May Gives Agency a "C" for Mixed Decision, Wonders About Martin
WASHINGTON, D.C. - Borrowing words from Supreme Court Justice Antonin Scalia, known as a friend of states’ rights, a noted telecommunications expert is calling today’s FCC decision to allow states ultimately to make key network sharing decisions “surpassingly strange.” So too, he says, are the means by which it came about, referring to the lack of unity between Chairman Michael Powell and Commissioner Kevin Martin. Still, given the agency’s decision to deregulate new networks used for delivering high-speed Internet access, he says the agency deserves the passing grade of “C”.
That expert is Progress & Freedom Foundation Senior Fellow and Director of Communications Policy Studies Randolph J. May. The following is his reaction to the votes taken earlier today:
“Overall, I’d give the Commission a ‘C’ for its actions. While this grade may be good enough for a college term paper, it’s not good enough, given the need for deregulation to spur facilities-based investment. The decision to deregulate new fiber investment to provide broadband is a positive. But continuing indefinitely the UNE Platform by turning over the ultimate determination to the states is a negative. To borrow a phrase from Justice Scalia in the Iowa Utilities Board case, Kevin Martin’s vote to grant the states the final say on UNE-P is ‘surpassingly strange’.”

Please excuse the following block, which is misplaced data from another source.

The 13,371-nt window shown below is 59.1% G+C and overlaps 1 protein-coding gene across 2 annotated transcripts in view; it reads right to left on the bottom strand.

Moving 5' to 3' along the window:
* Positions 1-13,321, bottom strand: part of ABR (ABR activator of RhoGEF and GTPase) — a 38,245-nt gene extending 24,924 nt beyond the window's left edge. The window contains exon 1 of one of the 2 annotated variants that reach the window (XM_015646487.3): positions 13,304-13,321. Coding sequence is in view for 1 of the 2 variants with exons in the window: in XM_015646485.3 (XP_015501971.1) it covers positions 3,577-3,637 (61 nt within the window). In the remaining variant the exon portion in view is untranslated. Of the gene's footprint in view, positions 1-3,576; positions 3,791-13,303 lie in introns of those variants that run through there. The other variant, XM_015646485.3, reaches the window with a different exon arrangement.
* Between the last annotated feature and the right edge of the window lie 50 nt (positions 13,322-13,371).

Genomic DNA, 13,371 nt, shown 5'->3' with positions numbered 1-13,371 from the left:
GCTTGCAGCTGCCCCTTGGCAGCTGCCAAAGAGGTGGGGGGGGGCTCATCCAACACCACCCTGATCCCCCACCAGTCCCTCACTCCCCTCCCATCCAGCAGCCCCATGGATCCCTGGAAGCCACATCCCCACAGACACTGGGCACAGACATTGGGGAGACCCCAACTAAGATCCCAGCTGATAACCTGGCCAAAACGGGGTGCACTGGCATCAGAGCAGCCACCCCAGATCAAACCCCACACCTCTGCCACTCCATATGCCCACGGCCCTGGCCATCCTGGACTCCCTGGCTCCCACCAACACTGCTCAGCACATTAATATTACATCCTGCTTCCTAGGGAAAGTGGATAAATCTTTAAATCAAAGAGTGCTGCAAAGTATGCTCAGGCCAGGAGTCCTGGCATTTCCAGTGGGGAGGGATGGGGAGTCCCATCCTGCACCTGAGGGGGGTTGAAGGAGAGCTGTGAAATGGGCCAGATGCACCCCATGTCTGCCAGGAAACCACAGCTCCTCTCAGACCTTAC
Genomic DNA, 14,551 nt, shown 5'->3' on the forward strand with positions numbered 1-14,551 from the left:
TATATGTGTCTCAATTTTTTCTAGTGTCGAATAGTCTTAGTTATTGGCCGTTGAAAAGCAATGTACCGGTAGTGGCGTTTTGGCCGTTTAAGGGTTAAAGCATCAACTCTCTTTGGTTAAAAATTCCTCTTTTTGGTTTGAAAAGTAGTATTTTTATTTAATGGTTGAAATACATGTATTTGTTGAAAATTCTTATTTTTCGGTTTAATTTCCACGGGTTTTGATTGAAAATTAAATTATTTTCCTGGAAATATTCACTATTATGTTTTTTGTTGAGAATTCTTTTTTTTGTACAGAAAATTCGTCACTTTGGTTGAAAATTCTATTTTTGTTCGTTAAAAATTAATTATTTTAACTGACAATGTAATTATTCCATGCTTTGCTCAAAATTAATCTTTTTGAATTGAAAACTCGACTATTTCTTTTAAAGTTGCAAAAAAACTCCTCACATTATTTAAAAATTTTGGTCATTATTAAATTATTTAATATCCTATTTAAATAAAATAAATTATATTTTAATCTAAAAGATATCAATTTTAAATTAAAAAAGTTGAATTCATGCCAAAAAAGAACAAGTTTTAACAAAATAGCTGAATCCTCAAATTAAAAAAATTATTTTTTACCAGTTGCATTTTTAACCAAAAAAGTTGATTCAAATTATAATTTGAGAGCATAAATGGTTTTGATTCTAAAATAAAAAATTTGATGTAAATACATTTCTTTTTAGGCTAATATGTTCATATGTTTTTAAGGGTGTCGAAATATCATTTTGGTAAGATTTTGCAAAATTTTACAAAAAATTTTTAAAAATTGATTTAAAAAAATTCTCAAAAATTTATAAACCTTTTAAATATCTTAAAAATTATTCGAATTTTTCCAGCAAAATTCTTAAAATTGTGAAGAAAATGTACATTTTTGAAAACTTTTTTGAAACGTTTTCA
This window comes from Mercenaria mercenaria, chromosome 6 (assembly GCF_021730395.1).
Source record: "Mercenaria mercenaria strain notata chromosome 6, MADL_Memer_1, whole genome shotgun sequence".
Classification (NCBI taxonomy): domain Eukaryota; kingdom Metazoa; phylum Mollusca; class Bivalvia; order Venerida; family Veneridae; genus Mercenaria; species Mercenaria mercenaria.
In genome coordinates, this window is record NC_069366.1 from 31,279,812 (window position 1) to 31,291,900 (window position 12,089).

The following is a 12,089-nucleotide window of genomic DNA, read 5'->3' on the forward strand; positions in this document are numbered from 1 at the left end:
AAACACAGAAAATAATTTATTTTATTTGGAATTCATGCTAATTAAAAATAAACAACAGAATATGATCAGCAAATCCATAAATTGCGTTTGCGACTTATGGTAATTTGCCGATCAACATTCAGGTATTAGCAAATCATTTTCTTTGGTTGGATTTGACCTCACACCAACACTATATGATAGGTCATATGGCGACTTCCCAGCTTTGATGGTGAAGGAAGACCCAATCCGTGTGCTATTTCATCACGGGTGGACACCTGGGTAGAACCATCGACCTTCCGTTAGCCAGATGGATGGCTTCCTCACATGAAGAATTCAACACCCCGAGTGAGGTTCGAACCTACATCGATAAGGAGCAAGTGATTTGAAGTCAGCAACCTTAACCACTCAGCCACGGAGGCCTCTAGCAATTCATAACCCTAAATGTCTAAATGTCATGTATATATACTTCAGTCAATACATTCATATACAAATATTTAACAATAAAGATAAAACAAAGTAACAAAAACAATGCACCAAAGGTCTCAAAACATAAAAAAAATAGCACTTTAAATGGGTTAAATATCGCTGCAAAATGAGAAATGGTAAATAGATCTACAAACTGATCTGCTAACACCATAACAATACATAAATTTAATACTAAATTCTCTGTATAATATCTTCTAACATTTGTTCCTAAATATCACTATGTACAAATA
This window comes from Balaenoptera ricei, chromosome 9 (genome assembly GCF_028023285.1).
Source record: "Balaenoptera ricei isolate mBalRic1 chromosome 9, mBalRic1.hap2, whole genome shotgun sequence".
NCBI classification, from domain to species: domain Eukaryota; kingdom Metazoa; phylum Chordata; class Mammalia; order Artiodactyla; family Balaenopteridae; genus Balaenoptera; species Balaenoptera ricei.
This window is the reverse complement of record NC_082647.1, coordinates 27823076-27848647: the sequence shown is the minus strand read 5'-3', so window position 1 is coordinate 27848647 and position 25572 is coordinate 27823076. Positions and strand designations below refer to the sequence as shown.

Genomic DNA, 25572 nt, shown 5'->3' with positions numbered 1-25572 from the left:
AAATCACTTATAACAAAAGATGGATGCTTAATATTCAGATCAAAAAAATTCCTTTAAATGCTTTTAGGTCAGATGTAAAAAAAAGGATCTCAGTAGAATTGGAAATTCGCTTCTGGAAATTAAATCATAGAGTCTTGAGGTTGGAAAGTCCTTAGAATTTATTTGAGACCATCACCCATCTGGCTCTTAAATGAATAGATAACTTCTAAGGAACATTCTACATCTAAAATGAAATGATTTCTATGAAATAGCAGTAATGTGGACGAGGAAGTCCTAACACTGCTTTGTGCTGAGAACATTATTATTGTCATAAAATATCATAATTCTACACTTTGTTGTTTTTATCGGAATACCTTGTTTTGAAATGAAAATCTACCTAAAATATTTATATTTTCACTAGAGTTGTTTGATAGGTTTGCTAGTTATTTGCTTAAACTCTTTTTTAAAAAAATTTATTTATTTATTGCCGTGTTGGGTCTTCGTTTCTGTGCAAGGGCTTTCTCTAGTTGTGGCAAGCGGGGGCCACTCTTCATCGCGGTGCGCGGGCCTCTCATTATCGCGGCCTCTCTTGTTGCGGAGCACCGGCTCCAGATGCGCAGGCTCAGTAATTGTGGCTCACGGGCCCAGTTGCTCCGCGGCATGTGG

Last month, May released a “scorecard” for analyzing today’s FCC actions. “Seven years after the passage of the telecommunications Act of 1996, real deregulation is coming too late,” May wrote in “The FCC and Telecom Recovery: A Scorecard for Evaluating the New Rules,” his new paper. “Will it also be too little to spur a recovery in the depressed telecommunications and high-tech sectors?”
May answers his own question: “Ever the optimist, I’m hopeful the relief provided on the broadband front will constitute a useful jump start to be followed up with further deregulation. “
The Progress & Freedom Foundation is a market-oriented think tank that studies the digital revolution and its implications for public policy. It is a 501(c)(3) research & educational organization.